MICROSOFT HAS BECOME the latest company to join a group lobbying for an Internet of Things (IoT) standard.
The Allseen Alliance founded by chip-maker Qualcomm is lobbying for the adoption of the open source AllJoyn protocol, which was designed, unsurprisingly, by Qualcomm.
Microsoft joins the 50 strong consortium including Panasonic, LG and Sharp to ensure that everything from thermostats to thermal imaging cameras to thighmasters are able to talk to one another across the connected home.
According to Reuters, rival chip makers intend to launch a consortium in the coming weeks, though their source gave no details. An Intel spokesperson said, "There are multiple forums driving different approaches to solve the challenge of IoT connectivity. Currently, we don't see one single effort that addresses all the necessary requirements."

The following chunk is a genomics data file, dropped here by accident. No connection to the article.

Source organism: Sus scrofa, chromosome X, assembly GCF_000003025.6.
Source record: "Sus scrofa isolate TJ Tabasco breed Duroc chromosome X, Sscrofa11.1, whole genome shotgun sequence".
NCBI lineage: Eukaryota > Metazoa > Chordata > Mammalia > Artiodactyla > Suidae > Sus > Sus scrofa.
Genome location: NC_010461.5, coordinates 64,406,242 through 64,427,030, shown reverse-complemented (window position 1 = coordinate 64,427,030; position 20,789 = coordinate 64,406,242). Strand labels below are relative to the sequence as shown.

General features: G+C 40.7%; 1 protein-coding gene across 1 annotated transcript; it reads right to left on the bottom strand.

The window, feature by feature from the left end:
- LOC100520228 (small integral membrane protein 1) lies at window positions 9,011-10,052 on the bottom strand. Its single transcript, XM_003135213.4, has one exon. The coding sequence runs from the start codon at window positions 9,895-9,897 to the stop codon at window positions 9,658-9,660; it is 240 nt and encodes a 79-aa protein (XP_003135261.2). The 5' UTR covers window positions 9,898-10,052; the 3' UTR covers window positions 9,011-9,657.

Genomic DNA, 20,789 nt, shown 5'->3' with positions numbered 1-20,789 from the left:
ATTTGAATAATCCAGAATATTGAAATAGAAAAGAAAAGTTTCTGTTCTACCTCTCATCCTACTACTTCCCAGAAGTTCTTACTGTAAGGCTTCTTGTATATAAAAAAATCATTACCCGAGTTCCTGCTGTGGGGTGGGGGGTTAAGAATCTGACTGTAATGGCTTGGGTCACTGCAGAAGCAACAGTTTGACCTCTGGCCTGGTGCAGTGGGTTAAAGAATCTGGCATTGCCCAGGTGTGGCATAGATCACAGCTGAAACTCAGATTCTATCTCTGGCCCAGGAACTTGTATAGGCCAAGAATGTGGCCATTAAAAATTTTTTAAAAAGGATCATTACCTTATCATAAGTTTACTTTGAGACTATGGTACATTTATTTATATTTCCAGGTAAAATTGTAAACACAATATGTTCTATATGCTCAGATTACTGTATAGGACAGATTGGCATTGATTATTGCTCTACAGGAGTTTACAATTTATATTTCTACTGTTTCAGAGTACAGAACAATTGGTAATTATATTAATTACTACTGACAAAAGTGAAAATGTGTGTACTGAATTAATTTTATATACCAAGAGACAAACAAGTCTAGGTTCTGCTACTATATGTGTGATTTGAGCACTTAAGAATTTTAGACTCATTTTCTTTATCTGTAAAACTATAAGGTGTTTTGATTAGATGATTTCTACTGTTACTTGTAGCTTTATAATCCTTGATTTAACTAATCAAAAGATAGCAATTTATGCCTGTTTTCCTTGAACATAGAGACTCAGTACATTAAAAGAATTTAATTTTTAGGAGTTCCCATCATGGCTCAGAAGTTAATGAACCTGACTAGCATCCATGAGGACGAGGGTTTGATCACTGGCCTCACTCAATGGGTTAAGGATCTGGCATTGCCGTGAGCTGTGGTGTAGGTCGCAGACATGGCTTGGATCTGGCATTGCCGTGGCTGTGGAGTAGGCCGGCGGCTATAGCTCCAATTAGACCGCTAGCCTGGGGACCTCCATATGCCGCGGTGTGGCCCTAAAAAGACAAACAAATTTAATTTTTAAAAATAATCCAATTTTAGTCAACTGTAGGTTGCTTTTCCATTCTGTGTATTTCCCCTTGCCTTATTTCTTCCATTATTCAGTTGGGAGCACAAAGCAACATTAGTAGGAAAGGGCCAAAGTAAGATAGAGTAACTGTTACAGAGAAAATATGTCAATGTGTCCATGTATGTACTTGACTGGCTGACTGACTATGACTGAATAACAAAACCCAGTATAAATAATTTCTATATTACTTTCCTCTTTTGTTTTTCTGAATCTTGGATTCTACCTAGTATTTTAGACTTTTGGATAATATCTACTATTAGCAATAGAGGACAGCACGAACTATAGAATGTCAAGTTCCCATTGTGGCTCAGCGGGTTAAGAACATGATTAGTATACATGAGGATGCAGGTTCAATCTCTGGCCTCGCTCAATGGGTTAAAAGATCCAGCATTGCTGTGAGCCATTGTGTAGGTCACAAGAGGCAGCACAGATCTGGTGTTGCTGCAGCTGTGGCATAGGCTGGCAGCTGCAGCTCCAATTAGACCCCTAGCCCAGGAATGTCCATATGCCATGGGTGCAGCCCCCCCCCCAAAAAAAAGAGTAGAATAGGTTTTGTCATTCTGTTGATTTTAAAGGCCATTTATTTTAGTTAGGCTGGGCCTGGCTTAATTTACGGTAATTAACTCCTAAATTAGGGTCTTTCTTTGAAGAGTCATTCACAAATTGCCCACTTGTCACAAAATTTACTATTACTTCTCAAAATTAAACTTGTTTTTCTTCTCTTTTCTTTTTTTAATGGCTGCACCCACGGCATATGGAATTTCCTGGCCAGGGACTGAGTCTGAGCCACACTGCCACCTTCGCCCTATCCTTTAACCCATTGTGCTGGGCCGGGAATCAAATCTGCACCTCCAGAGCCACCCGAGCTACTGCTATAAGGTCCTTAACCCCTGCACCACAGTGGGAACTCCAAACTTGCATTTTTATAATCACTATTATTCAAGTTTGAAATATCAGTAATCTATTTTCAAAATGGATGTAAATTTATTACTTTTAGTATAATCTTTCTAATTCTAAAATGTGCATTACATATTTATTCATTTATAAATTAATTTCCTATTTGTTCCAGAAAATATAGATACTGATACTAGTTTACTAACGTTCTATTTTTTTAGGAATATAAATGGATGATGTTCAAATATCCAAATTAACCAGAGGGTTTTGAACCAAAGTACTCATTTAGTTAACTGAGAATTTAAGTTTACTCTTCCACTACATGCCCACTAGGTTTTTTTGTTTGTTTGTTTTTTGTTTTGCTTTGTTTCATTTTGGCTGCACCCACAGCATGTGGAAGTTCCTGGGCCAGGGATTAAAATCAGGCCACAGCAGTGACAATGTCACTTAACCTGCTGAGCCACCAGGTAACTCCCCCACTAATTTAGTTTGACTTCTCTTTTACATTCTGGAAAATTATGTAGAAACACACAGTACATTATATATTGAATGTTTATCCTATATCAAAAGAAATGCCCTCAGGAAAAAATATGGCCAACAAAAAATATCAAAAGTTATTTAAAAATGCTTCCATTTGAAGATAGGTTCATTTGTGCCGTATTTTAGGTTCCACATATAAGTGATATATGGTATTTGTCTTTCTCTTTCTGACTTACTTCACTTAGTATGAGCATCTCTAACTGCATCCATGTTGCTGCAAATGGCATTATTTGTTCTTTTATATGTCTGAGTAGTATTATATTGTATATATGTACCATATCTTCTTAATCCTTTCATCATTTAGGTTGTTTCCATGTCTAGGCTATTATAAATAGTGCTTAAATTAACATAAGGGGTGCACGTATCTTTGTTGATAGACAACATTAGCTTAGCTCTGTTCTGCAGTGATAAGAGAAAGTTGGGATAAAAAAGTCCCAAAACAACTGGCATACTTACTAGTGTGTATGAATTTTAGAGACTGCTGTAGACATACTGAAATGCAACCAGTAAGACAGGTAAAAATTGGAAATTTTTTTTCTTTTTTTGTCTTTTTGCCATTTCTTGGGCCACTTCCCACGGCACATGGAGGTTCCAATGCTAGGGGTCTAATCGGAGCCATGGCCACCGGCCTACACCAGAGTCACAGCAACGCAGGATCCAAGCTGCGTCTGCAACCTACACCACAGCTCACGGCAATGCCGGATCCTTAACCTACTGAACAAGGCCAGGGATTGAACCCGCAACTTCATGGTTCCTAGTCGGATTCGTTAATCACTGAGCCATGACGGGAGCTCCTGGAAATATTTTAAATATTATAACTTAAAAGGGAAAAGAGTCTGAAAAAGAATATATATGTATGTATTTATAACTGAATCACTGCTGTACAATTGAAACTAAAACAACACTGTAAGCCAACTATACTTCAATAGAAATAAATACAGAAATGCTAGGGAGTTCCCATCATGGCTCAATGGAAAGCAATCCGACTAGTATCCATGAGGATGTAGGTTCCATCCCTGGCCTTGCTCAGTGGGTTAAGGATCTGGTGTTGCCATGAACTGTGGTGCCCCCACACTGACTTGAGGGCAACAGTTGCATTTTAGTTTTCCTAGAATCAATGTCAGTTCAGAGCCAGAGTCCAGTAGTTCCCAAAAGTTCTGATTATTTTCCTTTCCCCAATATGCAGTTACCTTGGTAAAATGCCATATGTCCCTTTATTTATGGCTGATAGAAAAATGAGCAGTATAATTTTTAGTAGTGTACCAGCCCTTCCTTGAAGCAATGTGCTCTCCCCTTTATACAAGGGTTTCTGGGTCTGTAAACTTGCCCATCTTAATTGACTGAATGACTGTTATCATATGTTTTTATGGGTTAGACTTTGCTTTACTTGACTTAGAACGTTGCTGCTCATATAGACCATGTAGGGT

Intel is backing the Hypercat standard of data sharing for the Internet of Things along with ARM and IBM, but this is a data gathering standard, rather than an interaction protocol.
It would seem therefore that another format war is looming in the spirit of VHS versus Betamax and HD-DVD versus Blu-ray. Google's Nest division recently announced that it was opening its APIs to improve comparability with other wearables, under the "Works With Nest" banner, but proprietary standards continue to dominate.
As The INQUIRER recently discovered, the accuracy of many Internet of Things devices might need to be addressed before inter-device compatibility can be fully explored. It emerged this week that Steve Wozniak sold his Samsung Galaxy Gear on eBay, calling it "worthless". µ
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